Feed on
Posts
Comments

Garden Surprise.

Chelepteryx collesi, male.

In May last year when mothing in the box/ironbark bush at Glenmaggie, thirty five Batwing Moths, Chelepteryx collesi came in to the light. That post with pictures of this late autumn specialty can be seen here. Other locations with different eucalypt species, eg. peppermint, and manna gum, have also yielded good results on previous occasions, and without exception allĀ  have been males as females rarely come to the light.

The garden is out from town, many kilometres from the nearest bush, and has a number of eucalypt species and a couple of Angophora costata. It supports populations of many moth species and over the years has come up with some surprises, but while wandering with the camera in search of subjects, something completely unexpected was found. In common with the brittle gums, the angophoras are shedding their bark, and an enquiring glance behind a loose sheet on one revealed a sheltering very large caterpillar. The sheet had to be bent down to allow photographs of a larva of Chelepteryx collesi. Photographs taken it was bent back and held with a tie to protect the larva which may be getting ready to pupate.

Length approximately 100 mm.

Tail end….

Head end….

How good it would be to have a population of these spectacular moths established in the garden.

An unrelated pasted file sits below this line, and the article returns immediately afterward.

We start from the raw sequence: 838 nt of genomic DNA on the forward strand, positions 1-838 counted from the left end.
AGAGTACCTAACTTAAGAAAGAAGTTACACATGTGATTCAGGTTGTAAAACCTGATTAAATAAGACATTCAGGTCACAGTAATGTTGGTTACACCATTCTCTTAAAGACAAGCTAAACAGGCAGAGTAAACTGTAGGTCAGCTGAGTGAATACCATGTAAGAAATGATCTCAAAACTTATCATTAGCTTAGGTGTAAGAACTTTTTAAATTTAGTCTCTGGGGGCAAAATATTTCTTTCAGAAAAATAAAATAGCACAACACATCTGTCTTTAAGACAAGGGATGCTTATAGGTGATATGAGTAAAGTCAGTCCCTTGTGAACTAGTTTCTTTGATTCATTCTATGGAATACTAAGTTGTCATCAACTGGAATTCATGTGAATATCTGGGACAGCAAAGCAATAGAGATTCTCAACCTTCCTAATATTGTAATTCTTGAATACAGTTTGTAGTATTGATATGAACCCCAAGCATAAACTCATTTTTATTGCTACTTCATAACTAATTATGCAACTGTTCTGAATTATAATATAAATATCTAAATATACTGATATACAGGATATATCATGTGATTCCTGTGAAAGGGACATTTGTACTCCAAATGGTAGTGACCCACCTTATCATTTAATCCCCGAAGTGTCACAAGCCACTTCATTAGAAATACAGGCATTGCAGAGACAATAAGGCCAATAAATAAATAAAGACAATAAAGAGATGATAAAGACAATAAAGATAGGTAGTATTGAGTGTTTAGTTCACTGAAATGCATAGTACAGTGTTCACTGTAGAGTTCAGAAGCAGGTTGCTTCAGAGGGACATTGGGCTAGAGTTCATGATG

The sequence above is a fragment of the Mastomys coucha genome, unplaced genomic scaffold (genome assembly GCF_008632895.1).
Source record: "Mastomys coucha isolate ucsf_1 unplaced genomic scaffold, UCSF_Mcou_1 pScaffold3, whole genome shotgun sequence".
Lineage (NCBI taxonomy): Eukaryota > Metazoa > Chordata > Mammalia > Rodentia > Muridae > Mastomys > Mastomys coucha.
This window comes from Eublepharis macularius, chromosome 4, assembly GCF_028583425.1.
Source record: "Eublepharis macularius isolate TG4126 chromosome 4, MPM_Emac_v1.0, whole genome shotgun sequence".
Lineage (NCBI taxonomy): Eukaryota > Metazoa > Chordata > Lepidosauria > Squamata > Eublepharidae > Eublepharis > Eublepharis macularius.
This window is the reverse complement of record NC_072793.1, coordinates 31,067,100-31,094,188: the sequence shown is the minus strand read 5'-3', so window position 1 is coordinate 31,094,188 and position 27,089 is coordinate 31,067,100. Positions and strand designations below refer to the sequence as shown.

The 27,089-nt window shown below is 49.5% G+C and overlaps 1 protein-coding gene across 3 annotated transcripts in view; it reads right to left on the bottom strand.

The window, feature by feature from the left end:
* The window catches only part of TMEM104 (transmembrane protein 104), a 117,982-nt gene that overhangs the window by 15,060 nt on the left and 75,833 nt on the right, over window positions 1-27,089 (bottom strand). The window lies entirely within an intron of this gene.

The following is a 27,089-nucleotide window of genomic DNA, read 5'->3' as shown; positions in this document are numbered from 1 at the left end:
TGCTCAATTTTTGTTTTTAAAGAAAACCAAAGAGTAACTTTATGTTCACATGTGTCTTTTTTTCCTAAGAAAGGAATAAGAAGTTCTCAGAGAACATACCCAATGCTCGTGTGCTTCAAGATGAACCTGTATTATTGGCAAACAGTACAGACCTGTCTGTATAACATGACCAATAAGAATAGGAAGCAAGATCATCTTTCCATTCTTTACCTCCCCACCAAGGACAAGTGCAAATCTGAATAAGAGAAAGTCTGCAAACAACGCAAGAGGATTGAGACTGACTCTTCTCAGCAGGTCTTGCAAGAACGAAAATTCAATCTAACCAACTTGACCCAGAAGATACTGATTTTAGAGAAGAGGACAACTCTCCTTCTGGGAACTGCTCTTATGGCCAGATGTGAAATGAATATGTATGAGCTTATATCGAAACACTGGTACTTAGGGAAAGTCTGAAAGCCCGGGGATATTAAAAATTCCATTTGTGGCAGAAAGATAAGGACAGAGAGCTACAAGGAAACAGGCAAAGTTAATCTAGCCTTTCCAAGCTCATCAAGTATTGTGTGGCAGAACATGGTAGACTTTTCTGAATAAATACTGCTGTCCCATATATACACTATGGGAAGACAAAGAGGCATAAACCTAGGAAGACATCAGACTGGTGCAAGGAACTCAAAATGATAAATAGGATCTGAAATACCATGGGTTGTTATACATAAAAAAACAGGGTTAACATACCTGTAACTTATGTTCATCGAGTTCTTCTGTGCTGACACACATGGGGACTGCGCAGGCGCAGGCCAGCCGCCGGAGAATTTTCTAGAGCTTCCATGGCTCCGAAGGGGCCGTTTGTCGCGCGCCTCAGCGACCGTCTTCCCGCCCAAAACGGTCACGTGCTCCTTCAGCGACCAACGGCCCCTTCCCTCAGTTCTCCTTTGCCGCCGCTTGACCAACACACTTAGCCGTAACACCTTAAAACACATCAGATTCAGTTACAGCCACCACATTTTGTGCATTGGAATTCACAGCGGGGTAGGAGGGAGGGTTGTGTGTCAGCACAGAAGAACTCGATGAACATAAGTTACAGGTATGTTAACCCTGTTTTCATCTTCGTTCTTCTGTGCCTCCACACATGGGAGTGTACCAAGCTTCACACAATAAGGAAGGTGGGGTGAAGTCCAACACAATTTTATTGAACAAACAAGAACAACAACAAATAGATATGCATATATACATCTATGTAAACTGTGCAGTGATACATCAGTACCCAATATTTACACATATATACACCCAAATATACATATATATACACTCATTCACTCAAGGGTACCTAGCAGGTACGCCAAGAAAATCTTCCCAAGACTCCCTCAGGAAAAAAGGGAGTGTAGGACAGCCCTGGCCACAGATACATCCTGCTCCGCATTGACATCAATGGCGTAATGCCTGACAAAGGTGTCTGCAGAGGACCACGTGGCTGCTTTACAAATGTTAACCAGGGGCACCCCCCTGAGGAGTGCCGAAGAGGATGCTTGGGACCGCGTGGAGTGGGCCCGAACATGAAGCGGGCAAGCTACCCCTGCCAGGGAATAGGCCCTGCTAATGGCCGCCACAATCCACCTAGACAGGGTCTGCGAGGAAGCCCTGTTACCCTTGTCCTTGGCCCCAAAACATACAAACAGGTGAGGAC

Click to enlarge.

 

Garden Moths, November.

For some unknown reason moths from the garden are no longer as numerous or as varied, compared with earlier years of mothing. Nevertheless it’s still worth while to shine the light occasionally to see how things are going, these are from a warm night with no moon.

The Coprosma Hawk Moth, Hippotion scrofa. (Sphingidae)
The larvae feed on a variety of garden plants.

An early arrival was a white-patched Black Geometrid, Melanodes anthracitaria. (Ennominae)

Stepping down in size, several species of Noctuid came in.

Ectopatria horologa, (Noctuinae)

Agrotis porphyricollis (Noctuinae)
This species has striking pectinate antennae unlike many Noctuids whose antennae are simple.

Proteuxoa species. (Amphipyrinae)

Leucania diatrecta, (Hadeninae)

Leucania venalba, (Hadeninae)

Chrysodeixis subsidens (Plusiinae)

Mataeomera mesotaenia, (Acontiinae)

And finally, going down in size again to some nice little Oecophorids.

Olbonoma triptycha.

Garrha ocellifera.

Heteroteucha dichroella.

Click images to enlarge.

 

 

 

 

Older Posts »